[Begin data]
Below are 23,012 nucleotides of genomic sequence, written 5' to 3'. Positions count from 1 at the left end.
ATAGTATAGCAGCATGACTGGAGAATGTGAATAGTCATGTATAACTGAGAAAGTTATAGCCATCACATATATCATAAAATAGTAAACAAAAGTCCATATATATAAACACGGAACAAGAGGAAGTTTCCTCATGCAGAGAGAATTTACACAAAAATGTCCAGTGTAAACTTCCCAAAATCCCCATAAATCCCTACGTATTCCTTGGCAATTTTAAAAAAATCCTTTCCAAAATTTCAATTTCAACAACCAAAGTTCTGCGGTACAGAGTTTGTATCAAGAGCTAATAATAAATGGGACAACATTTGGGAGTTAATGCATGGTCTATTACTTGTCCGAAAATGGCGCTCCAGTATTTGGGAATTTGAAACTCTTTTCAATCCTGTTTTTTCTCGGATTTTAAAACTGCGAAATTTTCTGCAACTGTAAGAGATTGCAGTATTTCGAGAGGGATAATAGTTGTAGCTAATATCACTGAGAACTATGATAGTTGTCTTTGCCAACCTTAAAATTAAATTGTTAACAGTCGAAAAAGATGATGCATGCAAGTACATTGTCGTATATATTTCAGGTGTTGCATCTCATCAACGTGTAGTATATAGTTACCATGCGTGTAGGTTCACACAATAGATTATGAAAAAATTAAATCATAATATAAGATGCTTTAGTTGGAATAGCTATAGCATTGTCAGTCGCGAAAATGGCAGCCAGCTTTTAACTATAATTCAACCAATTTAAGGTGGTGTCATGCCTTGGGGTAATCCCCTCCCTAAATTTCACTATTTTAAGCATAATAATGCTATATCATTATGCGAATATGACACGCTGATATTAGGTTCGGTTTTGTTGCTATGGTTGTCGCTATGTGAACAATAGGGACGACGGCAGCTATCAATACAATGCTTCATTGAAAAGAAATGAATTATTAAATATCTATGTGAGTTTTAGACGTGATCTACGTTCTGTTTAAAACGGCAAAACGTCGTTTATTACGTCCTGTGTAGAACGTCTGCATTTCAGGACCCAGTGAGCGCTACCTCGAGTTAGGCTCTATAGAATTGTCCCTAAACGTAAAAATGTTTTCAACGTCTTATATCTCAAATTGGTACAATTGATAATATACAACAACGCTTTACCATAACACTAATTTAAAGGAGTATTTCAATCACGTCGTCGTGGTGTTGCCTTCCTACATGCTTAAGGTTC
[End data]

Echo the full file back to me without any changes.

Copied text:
Below are 23,012 nucleotides of genomic sequence, written 5' to 3'. Positions count from 1 at the left end.
ATAGTATAGCAGCATGACTGGAGAATGTGAATAGTCATGTATAACTGAGAAAGTTATAGCCATCACATATATCATAAAATAGTAAACAAAAGTCCATATATATAAACACGGAACAAGAGGAAGTTTCCTCATGCAGAGAGAATTTACACAAAAATGTCCAGTGTAAACTTCCCAAAATCCCCATAAATCCCTACGTATTCCTTGGCAATTTTAAAAAAATCCTTTCCAAAATTTCAATTTCAACAACCAAAGTTCTGCGGTACAGAGTTTGTATCAAGAGCTAATAATAAATGGGACAACATTTGGGAGTTAATGCATGGTCTATTACTTGTCCGAAAATGGCGCTCCAGTATTTGGGAATTTGAAACTCTTTTCAATCCTGTTTTTTCTCGGATTTTAAAACTGCGAAATTTTCTGCAACTGTAAGAGATTGCAGTATTTCGAGAGGGATAATAGTTGTAGCTAATATCACTGAGAACTATGATAGTTGTCTTTGCCAACCTTAAAATTAAATTGTTAACAGTCGAAAAAGATGATGCATGCAAGTACATTGTCGTATATATTTCAGGTGTTGCATCTCATCAACGTGTAGTATATAGTTACCATGCGTGTAGGTTCACACAATAGATTATGAAAAAATTAAATCATAATATAAGATGCTTTAGTTGGAATAGCTATAGCATTGTCAGTCGCGAAAATGGCAGCCAGCTTTTAACTATAATTCAACCAATTTAAGGTGGTGTCATGCCTTGGGGTAATCCCCTCCCTAAATTTCACTATTTTAAGCATAATAATGCTATATCATTATGCGAATATGACACGCTGATATTAGGTTCGGTTTTGTTGCTATGGTTGTCGCTATGTGAACAATAGGGACGACGGCAGCTATCAATACAATGCTTCATTGAAAAGAAATGAATTATTAAATATCTATGTGAGTTTTAGACGTGATCTACGTTCTGTTTAAAACGGCAAAACGTCGTTTATTACGTCCTGTGTAGAACGTCTGCATTTCAGGACCCAGTGAGCGCTACCTCGAGTTAGGCTCTATAGAATTGTCCCTAAACGTAAAAATGTTTTCAACGTCTTATATCTCAAATTGGTACAATTGATAATATACAACAACGCTTTACCATAACACTAATTTAAAGGAGTATTTCAATCACGTCGTCGTGGTGTTGCCTTCCTACATGCTTAAGGTTC